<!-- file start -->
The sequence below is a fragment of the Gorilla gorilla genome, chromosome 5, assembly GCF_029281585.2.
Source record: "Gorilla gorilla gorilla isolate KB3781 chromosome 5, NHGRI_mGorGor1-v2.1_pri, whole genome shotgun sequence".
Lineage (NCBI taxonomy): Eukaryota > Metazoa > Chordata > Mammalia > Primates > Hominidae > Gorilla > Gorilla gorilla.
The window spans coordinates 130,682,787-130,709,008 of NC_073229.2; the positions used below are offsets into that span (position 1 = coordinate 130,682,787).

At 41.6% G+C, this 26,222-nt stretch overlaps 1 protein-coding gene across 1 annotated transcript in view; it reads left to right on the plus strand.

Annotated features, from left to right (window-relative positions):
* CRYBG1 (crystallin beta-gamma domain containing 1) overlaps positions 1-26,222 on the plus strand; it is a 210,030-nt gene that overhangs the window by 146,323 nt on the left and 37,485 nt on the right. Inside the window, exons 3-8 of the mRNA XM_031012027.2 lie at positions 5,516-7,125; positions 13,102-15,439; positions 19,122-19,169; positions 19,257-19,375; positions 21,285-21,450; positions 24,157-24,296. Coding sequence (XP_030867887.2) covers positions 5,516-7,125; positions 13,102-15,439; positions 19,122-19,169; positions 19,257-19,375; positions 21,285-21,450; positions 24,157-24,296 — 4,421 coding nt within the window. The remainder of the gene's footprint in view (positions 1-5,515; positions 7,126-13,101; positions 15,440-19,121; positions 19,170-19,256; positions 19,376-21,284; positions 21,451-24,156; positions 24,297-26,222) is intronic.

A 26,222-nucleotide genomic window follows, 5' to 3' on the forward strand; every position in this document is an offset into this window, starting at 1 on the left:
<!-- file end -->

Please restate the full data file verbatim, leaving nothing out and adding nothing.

The sequence below is a fragment of the Gorilla gorilla genome, chromosome 5, assembly GCF_029281585.2.
Source record: "Gorilla gorilla gorilla isolate KB3781 chromosome 5, NHGRI_mGorGor1-v2.1_pri, whole genome shotgun sequence".
Lineage (NCBI taxonomy): Eukaryota > Metazoa > Chordata > Mammalia > Primates > Hominidae > Gorilla > Gorilla gorilla.
The window spans coordinates 130,682,787-130,709,008 of NC_073229.2; the positions used below are offsets into that span (position 1 = coordinate 130,682,787).

At 41.6% G+C, this 26,222-nt stretch overlaps 1 protein-coding gene across 1 annotated transcript in view; it reads left to right on the plus strand.

Annotated features, from left to right (window-relative positions):
* CRYBG1 (crystallin beta-gamma domain containing 1) overlaps positions 1-26,222 on the plus strand; it is a 210,030-nt gene that overhangs the window by 146,323 nt on the left and 37,485 nt on the right. Inside the window, exons 3-8 of the mRNA XM_031012027.2 lie at positions 5,516-7,125; positions 13,102-15,439; positions 19,122-19,169; positions 19,257-19,375; positions 21,285-21,450; positions 24,157-24,296. Coding sequence (XP_030867887.2) covers positions 5,516-7,125; positions 13,102-15,439; positions 19,122-19,169; positions 19,257-19,375; positions 21,285-21,450; positions 24,157-24,296 — 4,421 coding nt within the window. The remainder of the gene's footprint in view (positions 1-5,515; positions 7,126-13,101; positions 15,440-19,121; positions 19,170-19,256; positions 19,376-21,284; positions 21,451-24,156; positions 24,297-26,222) is intronic.

A 26,222-nucleotide genomic window follows, 5' to 3' on the forward strand; every position in this document is an offset into this window, starting at 1 on the left: